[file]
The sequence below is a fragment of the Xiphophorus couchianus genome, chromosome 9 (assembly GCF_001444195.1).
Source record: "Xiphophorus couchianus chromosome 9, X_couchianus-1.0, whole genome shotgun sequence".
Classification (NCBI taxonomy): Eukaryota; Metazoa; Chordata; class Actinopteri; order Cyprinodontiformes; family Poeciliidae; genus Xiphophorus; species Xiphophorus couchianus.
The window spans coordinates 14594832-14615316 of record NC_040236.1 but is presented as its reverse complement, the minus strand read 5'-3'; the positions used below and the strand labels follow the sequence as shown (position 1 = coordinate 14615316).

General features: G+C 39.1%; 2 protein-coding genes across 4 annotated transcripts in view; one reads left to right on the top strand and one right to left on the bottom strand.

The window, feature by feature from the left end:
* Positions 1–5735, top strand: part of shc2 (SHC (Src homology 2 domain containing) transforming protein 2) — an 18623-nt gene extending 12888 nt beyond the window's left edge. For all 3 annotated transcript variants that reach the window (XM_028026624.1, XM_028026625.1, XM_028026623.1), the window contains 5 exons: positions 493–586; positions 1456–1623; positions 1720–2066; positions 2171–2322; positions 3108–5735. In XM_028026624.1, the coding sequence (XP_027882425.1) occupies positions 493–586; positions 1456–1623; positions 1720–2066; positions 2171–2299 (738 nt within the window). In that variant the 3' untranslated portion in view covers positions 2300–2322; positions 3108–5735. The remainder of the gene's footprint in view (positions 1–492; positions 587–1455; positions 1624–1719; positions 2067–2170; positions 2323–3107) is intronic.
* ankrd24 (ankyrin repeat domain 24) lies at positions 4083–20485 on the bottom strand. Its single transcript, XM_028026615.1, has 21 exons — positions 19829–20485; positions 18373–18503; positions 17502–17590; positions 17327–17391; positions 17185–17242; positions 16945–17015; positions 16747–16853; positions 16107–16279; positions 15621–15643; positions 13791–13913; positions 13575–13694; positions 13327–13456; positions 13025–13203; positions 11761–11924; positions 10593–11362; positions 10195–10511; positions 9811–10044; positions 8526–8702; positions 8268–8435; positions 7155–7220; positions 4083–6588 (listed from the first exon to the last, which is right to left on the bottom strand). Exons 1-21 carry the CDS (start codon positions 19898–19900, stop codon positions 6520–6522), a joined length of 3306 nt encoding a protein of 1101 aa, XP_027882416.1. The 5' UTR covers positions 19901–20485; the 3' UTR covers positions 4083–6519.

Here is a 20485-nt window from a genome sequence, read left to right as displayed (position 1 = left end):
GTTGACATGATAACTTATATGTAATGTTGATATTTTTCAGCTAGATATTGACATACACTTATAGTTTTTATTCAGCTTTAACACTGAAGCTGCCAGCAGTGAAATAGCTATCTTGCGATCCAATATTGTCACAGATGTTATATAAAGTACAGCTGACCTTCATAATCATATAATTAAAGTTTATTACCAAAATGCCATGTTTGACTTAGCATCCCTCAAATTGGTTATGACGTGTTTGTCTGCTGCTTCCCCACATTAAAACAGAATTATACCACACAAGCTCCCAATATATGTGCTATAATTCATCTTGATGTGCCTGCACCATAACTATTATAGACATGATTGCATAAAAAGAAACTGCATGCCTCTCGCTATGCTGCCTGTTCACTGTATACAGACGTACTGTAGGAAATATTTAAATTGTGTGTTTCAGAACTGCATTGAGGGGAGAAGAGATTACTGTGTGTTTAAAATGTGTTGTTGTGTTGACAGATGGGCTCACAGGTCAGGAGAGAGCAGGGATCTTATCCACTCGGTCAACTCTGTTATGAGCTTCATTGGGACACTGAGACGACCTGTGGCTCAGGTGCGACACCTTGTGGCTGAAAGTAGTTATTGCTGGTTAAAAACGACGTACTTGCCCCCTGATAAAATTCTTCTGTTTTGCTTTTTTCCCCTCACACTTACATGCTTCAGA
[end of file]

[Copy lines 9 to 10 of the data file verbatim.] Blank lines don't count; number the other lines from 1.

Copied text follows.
Here is a 20485-nt window from a genome sequence, read left to right as displayed (position 1 = left end):
GTTGACATGATAACTTATATGTAATGTTGATATTTTTCAGCTAGATATTGACATACACTTATAGTTTTTATTCAGCTTTAACACTGAAGCTGCCAGCAGTGAAATAGCTATCTTGCGATCCAATATTGTCACAGATGTTATATAAAGTACAGCTGACCTTCATAATCATATAATTAAAGTTTATTACCAAAATGCCATGTTTGACTTAGCATCCCTCAAATTGGTTATGACGTGTTTGTCTGCTGCTTCCCCACATTAAAACAGAATTATACCACACAAGCTCCCAATATATGTGCTATAATTCATCTTGATGTGCCTGCACCATAACTATTATAGACATGATTGCATAAAAAGAAACTGCATGCCTCTCGCTATGCTGCCTGTTCACTGTATACAGACGTACTGTAGGAAATATTTAAATTGTGTGTTTCAGAACTGCATTGAGGGGAGAAGAGATTACTGTGTGTTTAAAATGTGTTGTTGTGTTGACAGATGGGCTCACAGGTCAGGAGAGAGCAGGGATCTTATCCACTCGGTCAACTCTGTTATGAGCTTCATTGGGACACTGAGACGACCTGTGGCTCAGGTGCGACACCTTGTGGCTGAAAGTAGTTATTGCTGGTTAAAAACGACGTACTTGCCCCCTGATAAAATTCTTCTGTTTTGCTTTTTTCCCCTCACACTTACATGCTTCAGA